The Talk

by Darrin Bell

Hardcover, 2023




Henry Holt and Co. (2023), 352 pages


"This graphic memoir by a winner of the Pulitzer Prize for Editorial Cartooning offers a deeply personal meditation on the "the talk" parents must have with Black children about racism and the brutality that often accompanies it, a ritual attempt to keep kids safe and prepare them for a world that-to paraphrase Toni Morrison-does not love them. Darrin Bell was six years old when his mother told him he couldn't play with a white friend's realistic water gun. "She told me I'm a lot more likely to be shot by police than my friend was if they saw me with it, because police tend to think little Black boys-even light-skinned ones-are older than they really are, and less innocent than they really are." Bell examines how "the talk" has shaped nearly every moment of his life into adulthood and fatherhood. Through evocative original illustrations, The Talk is a meditation on this coming-of-age-as Bell becomes painfully aware of being regarded as dangerous by white teachers, neighbors, and strangers, and thus of his mortality. Drawing attention to the brutal murders of African Americans like Trayvon Martin and Eric Garner, and showcasing his award-winning cartoons along the way, Bell takes us up to the very moment of reckoning when people took to the streets protesting the murders of George Floyd and Breonna Taylor and when he must have "the talk" with a six-year-old son of his own"--… (more)

User reviews

LibraryThing member villemezbrown
Centered around "The Talk" his mother had with him as a child and "The Talk" that looms before him with his own son, cartoonist Darrin Bell reflects on a life buffeted by blatant racism and constant microaggressions even as several white people assure him he is "one of the good ones."

Another sad
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and enraging reminder of how far we have to go.

The book skips between vignettes from Bell's life, and I was often frustrated by not knowing what happened in the gaps between as we're given tantalizing sketches of other members of his family and his own career that never get the full development they seem to deserve. So I guess I'm complaining that this thick graphic novel isn't twice as long . . .
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LibraryThing member reader1009
graphic nonfiction, memoir - cartoonist relates moments over his lifetime, from growing up as a biracial kid (Jewish/white mom, Black dad) in 1980s/90s Los Angeles, to his time as a UC Berkeley student, to the political cartoon he drew post-9/11 that unintentionally (but notably) contributed to
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hate against Sikhs, Muslims and Arabs, to the present day (2023) when he needs to explain racism to his young son.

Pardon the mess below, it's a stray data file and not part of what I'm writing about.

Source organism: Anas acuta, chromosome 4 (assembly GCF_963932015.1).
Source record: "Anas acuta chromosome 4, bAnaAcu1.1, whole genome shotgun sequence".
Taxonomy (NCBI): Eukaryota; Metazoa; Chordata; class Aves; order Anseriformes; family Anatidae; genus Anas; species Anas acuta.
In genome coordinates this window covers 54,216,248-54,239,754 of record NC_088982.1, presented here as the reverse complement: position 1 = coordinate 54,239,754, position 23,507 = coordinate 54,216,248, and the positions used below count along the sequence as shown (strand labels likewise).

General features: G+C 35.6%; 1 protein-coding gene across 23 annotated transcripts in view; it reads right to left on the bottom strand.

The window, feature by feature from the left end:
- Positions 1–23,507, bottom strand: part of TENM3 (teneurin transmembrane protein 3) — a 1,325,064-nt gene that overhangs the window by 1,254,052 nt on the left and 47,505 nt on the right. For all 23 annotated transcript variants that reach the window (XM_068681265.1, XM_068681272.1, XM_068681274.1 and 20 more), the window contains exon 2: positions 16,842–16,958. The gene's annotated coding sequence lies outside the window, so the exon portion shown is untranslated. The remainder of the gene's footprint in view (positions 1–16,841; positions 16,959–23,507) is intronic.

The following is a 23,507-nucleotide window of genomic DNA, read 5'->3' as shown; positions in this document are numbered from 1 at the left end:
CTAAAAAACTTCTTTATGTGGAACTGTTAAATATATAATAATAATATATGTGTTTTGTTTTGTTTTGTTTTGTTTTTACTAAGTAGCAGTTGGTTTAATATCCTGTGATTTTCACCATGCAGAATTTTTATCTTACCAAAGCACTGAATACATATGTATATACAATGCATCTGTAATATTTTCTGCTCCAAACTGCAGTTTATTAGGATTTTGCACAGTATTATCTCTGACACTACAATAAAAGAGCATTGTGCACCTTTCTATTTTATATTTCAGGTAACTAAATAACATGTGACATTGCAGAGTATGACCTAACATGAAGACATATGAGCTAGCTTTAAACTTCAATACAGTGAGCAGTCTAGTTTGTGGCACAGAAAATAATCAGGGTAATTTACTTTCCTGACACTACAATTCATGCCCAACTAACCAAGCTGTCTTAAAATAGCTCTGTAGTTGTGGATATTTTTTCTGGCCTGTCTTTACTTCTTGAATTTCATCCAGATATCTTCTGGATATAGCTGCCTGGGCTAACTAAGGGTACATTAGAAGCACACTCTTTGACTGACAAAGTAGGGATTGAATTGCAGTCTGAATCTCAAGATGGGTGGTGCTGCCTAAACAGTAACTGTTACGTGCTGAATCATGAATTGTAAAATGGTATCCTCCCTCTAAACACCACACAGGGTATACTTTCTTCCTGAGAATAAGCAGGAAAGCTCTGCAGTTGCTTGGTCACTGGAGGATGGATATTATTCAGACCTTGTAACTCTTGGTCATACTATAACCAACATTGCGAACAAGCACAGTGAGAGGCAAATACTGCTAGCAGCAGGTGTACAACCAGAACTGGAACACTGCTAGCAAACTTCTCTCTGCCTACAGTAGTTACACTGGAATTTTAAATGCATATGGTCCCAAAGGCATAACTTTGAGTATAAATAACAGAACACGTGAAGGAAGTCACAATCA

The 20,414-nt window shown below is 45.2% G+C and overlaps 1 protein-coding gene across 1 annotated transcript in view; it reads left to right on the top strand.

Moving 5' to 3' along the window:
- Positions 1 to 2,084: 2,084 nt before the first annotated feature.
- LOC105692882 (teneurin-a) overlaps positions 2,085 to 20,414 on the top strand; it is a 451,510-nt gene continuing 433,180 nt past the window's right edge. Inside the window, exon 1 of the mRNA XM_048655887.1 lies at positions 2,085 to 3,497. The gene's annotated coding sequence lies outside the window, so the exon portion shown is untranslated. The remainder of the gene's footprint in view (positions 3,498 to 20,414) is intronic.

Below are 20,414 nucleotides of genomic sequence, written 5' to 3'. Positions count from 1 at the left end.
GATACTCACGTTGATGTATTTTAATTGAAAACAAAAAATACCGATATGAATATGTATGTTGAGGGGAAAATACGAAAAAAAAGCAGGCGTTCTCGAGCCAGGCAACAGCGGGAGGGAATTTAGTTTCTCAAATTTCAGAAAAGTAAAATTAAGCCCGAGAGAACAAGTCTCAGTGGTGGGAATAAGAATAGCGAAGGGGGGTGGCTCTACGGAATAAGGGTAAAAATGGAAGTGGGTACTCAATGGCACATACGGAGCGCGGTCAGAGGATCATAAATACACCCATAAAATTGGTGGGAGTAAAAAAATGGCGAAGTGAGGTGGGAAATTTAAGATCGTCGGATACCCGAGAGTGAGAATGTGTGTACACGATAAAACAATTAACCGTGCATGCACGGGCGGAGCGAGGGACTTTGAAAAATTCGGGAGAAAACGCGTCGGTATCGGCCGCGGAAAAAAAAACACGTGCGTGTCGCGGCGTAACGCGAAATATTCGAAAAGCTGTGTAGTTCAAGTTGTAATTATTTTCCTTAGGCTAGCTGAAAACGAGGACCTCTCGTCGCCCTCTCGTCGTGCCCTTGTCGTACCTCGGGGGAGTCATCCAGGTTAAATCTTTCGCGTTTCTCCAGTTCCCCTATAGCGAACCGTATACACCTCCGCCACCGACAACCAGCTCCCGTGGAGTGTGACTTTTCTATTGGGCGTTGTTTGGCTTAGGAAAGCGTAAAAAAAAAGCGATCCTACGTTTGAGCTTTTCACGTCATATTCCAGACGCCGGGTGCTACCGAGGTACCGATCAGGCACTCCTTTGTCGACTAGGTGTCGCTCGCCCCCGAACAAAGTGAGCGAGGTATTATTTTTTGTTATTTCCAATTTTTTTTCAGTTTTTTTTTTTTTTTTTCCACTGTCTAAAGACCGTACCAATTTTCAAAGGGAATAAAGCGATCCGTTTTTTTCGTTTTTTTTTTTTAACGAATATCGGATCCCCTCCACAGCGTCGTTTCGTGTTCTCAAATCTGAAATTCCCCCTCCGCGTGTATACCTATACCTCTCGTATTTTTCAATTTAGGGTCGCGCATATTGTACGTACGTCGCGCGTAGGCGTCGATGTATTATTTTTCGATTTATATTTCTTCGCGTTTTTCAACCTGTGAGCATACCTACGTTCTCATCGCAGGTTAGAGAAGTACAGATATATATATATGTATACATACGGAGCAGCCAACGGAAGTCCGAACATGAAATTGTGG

All the praise and positive press is well deserved--I do not give out more than three stars lightly and this book easily warrants all five. Bell is a highly skilled storyteller, cartoonist, and explainer of complicated things. It is a fast read, but each page and each image is also packed with meaning -- please read and share widely.
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LibraryThing member travelgirl-fics
about as good a graphic novel as have been written. deeply personal, concise, seemingly effortless artistry and writing... fwiw, i gave myself six days to read it; i was done in one.
LibraryThing member DarthDeverell
In The Talk, political cartoonist and artist Darrin Bell recounts his childhood experiences of racism and the conflicting messages he received from family, teachers, and loved ones that led him to understand the ways in which racism weave throughout U.S. society. As a mixed race child, he never
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quite felt that he fit in either white or Black communities, but he had to deal with how people from each community viewed him. Worse, the messages he received from popular culture conflicted with what opportunities were available to him and he eventually learned that those messages were largely tailored for white audiences and the fact that people of color enjoyed them was incidental to their creators. Bell slowly began to develop his voice and learn how he could use it in middle and high school, finding the power of political cartoons to convey complex ideas with his high school newspaper. His cartoons became a career, giving him a sense of control in a world that limited his power due to his identity. The Movement for Black Lives refocused his work, leading to this book in which he tries to explain racism to his son in a better way than it was explained to him so that his son doesn’t have to learn these lessons the hard way. A great, all too relevant book, Bell flexes his artistic talents throughout and continues to show the power of image to convey complex issues while connecting with all audiences.
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LibraryThing member oldandnewbooksmell
The Talk is the graphic novel memoir of Darrin Bell as he recounts his childhood and growing up as a Black man as he decides how to best give his own son The Talk.

This novel goes from Bell’s coming of age story where he finds his voice through cartooning and becomes well aware of just how
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dangerous his teachers, neighbors, and police see him. He also talks about how much his mom advocated for him as well as trying as hard as she could to protect him; his dad on the other hand had failed to teach him how to be a Black man in America.

There’s a lot to process in this book - a lot that Black Americans have to go through just to live their day to day lives. It’s honest. It’s raw. It’s very moving.
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